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Engl 219; Week 3 Bound Root Morphemes & Hierarchical Structure

by: Brittany Sholl

Engl 219; Week 3 Bound Root Morphemes & Hierarchical Structure English 219

Marketplace > Iowa State University > Linguistics > English 219 > Engl 219 Week 3 Bound Root Morphemes Hierarchical Structure
Brittany Sholl
GPA 3.0

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About this Document

These notes cover week 3 of class and discuss bound root morphemes, hierarchical structure, & sign language morphology. :)
Introduction to Linguistics
Class Notes
root, root, morphemes, morphemes, english, 219, hierarchical, structure, sign, Language, morphology, english
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This 3 page Class Notes was uploaded by Brittany Sholl on Tuesday September 13, 2016. The Class Notes belongs to English 219 at Iowa State University taught by Sonsaat in Fall 2016. Since its upload, it has received 11 views. For similar materials see Introduction to Linguistics in Linguistics at Iowa State University.


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Date Created: 09/13/16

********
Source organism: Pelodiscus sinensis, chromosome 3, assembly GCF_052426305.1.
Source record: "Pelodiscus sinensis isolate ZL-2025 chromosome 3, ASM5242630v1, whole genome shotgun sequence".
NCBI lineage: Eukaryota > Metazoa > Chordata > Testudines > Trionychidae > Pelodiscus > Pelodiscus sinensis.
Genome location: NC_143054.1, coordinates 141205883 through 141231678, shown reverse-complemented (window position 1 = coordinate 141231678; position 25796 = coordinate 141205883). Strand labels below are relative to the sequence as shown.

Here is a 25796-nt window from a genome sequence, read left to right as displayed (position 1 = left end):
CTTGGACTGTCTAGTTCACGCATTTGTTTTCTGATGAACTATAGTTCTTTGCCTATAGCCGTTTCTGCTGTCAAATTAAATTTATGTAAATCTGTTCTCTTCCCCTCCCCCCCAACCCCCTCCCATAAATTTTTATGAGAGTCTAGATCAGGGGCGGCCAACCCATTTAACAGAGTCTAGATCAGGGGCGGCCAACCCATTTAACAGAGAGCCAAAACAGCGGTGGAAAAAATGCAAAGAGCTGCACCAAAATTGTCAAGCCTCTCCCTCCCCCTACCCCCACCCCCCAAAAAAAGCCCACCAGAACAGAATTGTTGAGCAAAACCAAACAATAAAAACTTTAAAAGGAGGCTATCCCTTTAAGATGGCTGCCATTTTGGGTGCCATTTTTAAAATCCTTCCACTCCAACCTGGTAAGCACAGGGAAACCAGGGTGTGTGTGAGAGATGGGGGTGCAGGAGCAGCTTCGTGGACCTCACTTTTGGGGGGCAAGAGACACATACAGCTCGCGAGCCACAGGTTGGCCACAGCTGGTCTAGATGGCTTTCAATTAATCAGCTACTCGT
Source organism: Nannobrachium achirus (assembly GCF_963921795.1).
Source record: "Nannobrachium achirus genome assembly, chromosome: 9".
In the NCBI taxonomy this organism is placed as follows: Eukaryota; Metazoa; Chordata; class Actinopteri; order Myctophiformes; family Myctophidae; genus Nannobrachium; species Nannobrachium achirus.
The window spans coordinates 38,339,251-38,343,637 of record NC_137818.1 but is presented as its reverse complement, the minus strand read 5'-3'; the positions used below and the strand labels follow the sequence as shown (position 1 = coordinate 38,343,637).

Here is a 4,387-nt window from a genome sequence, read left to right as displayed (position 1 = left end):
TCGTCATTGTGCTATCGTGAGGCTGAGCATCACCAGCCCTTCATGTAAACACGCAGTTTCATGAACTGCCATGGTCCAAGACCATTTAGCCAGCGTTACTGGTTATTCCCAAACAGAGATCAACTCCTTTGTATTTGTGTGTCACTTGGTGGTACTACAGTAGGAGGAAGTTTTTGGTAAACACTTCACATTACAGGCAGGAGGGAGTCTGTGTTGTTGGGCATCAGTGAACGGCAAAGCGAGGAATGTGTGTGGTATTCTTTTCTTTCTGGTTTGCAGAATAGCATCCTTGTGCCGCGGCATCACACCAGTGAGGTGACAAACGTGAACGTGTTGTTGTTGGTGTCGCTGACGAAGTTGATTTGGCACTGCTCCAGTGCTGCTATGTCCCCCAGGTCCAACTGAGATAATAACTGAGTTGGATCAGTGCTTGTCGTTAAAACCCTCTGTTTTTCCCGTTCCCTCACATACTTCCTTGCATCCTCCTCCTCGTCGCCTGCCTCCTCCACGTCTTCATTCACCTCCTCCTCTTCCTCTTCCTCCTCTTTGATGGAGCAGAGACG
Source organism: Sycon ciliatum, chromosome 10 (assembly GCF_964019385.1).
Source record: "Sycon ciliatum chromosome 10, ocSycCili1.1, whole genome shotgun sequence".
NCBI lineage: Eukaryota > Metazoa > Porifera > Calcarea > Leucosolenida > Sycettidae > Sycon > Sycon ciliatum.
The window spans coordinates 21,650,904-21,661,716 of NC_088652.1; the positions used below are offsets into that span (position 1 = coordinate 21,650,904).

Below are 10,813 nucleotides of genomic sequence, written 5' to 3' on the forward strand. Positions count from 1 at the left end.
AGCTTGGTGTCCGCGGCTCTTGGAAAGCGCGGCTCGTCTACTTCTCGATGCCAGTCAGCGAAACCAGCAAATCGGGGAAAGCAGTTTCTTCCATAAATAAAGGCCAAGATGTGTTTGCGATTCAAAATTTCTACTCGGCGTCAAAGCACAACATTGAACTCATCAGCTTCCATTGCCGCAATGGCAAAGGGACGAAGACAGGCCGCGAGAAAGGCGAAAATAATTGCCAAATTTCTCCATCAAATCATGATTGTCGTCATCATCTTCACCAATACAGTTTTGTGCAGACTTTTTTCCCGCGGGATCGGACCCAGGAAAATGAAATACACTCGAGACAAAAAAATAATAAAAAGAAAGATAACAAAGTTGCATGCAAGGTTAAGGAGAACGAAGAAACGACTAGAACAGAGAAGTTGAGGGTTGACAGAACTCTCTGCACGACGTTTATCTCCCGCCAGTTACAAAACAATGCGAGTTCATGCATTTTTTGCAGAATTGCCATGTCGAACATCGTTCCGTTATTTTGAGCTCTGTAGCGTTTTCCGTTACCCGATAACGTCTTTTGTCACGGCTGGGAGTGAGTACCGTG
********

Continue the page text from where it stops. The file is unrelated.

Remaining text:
Bound Root Morphemes & Hierarchical Structure Tuesday, September 6, 2016 12:41 PM Bound root morphemes: cranberry morphemes  Used to have its own meeting but now doesn't have any meaning on its own  Used to be free but now meaningless on its own  "fossilized words" EX: Anthropology: is a compound of two bound roots {Anthropo +logy} Anthropo: man/human (o)logy: branch of science Rule productivity: Dervational affixes are productive to different extents: -able can be affixed to any verb to create an adjective Un- is most productive for adjectives derived from verbs and words with polysyllabic bases Exceptions Not all words undergo regular morphological processes  Foot---> feet  Go---> went  Child--> children {These words must be learned separately} {When new words enter a language, regular morphological rules apply to them, borrowed words can contain borrowed morphology} Blending: is telescoping two words together EX: Brunch--> breakfast & lunch Compounds: joining two or more words together to make a new word EX: landlord Hierarchical Structure of Words {Morphemes are added to a base in a fixed order which reflects the structure of a word} EX: un + system + atic adjective adjective Un System (noun) atic Un- + ADJECTIVE --> adj. (unkind, unapologetic) Un- + Adverb --> Verb (undo, untie) Noun + -atic ---> adj. (systematic, charismatic, problematic) **{Not all words go through the regular morphological processes!!} EX: Foot ---> feet Go ---> went Child---> children {These words must be learned separately since rules don't apply to them.} {When new words enter the language, regular morphological rules generally apply to them.} EX: the plural of fax became faxes instead of faxen {Borrowed words may retain borrowed morphology} Back-formations: new words can be created through misanalysis of morpheme boundaries EX: Babysit---> babysitter Edit---> editor Televise ---> television Clipping: snipping a section of a word to form a shortened form EX: Gas---> gasoline Stat---> statistics Blending: telescoping two words together EX: Brunch---> breakfast + lunch Compounds: joining two or more words together to make a new wor EX: landlord {The rightmost word in a compound is the head, which determines its meaning and part of speech} EX: Noun + adjective = adjective (headstrong) {The stress on English compounds falls on the first word} EX: greenhouse vs. green house {Two-word compounds are the most common, but there may not be an upper limit} Compounds with: Space: hot dog Hyphen: ready-to-wear, daughter-in-law No space: greenhouse, however **{The meaning of a compound is not always the sum of the meaning of its parts, but is a universal process for creating new words} {We can use our knowledge of morphemes and morphological rules to guess the meaning of words we don’t know, even if our guesses are wrong} Sign Language Morphology {Like spoken languages, signs have parts of speech, roots and affixes, and morphemes that can be free, bound, derivational or inflectional}  Affixation can occur by adding another sign before or after the root sign  The negation suffix is a rapid turning over of the hand(s) after the root sign {Sign languages can also allow the stem and the affixes to be signed simultaneously, an option not available in spoken languages}


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